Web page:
But Aguilera says Pueblo Hispanics have little in common with Greeley and the Eastern Plains, arguing that Hispanics are treated differently in Pueblo than in Greeley.
“Just in the way that Hispanic people are treated and perceived is light years of separation,” he said. “Those people in Greeley still consider everybody to be farm workers and Mexicans, and we don’t have that situation here.”
The map introduced by Latino interveners would also pair most of Denver with southern Adams County, and would create a 3rd CD that stretches from Lakewood to the Western Slope. The reconfiguration would force Congressman Ed Perlmutter, D-Golden, to face off against Republican Congressman Tipton. Both Perlmutter and Tipton have declined to comment on proposals, noting that the courts will decide the issue.
For attorney Scott Martinez, who is representing Democrats in the redistricting lawsuit, the map introduced by Latino interest groups is a tough situation for him as a Latino and a member of the Colorado Hispanic Bar Association. Martinez was careful not to call attention to a potential rift between Latino voters. But he did acknowledge that the proposal would make significant changes to congressional boundaries that could have widespread ramifications.
“It sure as hell isn’t ‘Minimum Disruption,’” said Martinez, referencing the Republicans’ map. “I don’t think I want to pass judgment on whether it’s good or bad. It’s not the Republican map and it’s not minimum disruption.”
Richard Westfall, the lead attorney for Republicans in their lawsuit, has serious concerns with the map introduced by Latino interest groups, arguing that no explanation is given for how the proposal would align Hispanic communities of interest. He points out that the proposal would place an estimated 1.9 million Coloradans in a new congressional district, representing about 49 percent of the state population.
“I have serious questions about what they’re trying to accomplish,” said Westfall. “They seem to do very significant damage to existing congressional lines, and based upon the numbers that we looked at… we see no explanation that would justify why these maps in some way, shape, size, or form advance Hispanic interests.”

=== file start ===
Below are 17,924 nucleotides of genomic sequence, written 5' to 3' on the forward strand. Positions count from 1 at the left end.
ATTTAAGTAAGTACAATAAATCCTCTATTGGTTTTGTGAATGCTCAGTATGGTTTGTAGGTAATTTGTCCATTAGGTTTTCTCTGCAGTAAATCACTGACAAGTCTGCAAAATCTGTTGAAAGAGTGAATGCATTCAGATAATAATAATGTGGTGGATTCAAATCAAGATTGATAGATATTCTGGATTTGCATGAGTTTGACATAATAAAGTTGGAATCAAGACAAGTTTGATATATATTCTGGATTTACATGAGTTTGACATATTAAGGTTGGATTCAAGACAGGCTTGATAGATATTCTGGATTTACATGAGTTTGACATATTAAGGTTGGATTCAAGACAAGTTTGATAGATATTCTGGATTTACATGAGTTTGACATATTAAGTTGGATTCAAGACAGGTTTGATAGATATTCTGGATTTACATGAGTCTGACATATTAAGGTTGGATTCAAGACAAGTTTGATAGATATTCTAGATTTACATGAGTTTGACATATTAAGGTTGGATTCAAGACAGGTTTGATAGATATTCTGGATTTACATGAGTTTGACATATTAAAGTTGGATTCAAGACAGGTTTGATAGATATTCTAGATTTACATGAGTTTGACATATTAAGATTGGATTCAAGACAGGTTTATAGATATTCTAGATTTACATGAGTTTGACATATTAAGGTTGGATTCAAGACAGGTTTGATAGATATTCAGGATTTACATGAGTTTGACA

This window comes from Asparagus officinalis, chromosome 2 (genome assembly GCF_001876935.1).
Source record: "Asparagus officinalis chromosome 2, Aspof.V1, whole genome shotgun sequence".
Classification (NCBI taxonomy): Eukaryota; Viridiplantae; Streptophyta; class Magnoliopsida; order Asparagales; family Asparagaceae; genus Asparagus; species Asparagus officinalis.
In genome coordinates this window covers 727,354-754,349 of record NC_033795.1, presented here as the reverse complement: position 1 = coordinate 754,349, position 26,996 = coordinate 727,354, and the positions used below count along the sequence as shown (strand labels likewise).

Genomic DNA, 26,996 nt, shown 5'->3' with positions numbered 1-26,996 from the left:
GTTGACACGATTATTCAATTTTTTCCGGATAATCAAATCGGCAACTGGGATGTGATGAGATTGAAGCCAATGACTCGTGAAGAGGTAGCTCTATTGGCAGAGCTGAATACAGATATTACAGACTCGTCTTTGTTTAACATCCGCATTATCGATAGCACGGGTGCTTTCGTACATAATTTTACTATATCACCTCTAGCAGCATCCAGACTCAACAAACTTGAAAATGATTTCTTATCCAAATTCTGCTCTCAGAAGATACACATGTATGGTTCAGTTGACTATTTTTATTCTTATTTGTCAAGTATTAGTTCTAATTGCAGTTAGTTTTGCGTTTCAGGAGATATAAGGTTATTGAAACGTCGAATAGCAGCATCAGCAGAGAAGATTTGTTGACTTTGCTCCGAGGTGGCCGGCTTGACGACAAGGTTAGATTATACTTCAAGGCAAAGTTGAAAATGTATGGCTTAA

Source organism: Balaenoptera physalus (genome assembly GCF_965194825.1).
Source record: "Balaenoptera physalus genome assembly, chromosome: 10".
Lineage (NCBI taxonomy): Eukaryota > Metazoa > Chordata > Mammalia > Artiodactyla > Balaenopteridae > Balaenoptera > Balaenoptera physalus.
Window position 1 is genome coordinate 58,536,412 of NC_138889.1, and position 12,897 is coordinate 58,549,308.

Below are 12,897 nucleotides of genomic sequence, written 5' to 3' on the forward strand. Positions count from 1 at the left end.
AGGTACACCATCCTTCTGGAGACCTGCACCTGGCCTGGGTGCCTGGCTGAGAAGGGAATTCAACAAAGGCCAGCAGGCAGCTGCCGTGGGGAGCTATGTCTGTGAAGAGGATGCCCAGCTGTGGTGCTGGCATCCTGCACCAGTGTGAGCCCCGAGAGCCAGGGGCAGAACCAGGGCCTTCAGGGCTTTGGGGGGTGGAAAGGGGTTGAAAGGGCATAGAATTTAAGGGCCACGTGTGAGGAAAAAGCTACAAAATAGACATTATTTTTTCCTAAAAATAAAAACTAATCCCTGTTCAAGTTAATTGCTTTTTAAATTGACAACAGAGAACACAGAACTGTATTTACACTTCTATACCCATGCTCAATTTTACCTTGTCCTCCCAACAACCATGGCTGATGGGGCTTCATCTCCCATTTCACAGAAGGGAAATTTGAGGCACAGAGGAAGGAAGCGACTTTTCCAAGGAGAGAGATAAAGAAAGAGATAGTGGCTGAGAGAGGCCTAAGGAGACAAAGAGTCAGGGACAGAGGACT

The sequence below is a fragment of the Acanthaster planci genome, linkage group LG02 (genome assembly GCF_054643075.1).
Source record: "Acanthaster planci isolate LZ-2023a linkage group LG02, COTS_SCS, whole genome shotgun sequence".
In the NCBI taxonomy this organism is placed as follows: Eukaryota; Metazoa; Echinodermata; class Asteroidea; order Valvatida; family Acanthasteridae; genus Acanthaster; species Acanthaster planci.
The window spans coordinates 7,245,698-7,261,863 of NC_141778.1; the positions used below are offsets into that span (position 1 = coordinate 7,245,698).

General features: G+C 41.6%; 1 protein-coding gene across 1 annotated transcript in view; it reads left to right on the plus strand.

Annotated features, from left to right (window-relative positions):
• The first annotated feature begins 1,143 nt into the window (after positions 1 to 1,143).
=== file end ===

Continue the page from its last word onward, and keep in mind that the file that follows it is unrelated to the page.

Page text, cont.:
Pueblo DA introduces his own maps
Meanwhile, Pueblo District Attorney Bill Thiebaut has introduced two maps of his own, though his proposals are much less controversial. Thiebaut, a Democrat and former lawmaker, would leave Pueblo and the San Luis Valley in the 3rd CD with the Western Slope.
One map introduced by Thiebaut would place Las Animas County in with the 4th CD; the other map would keep it in with the 3rd CD. Both his maps would place Otero County in with the 4th CD and aim to make the Republican-leaning 4th CD more competitive.
Thiebaut says he simply wants to add a Pueblo voice to the debate.
“I thought it was important to have a voice form Pueblo and southern Colorado in a case dominated by a throng of well-financed litigants from both political parties and special interest groups,” Thiebaut said in an e-mail to The Colorado Statesman. “I am just a citizen-lawyer from Pueblo who happens to be DA, but who knows the importance of sending good men and women to congress to represent the people.
“My maps present ideas for the court to consider along with the maps filed by the two major political parties and others in the case,” continued Thiebaut. “Put simply, the maps I propose bring to the table new thoughts for the judge to consider that other litigants may not be willing to bring forward. They were not drawn by sophisticated software but rather simple, inexpensive software and the maps were designed to meet the constitutional and legal criteria mandated by our courts and legislature — although they may need some touch up work.”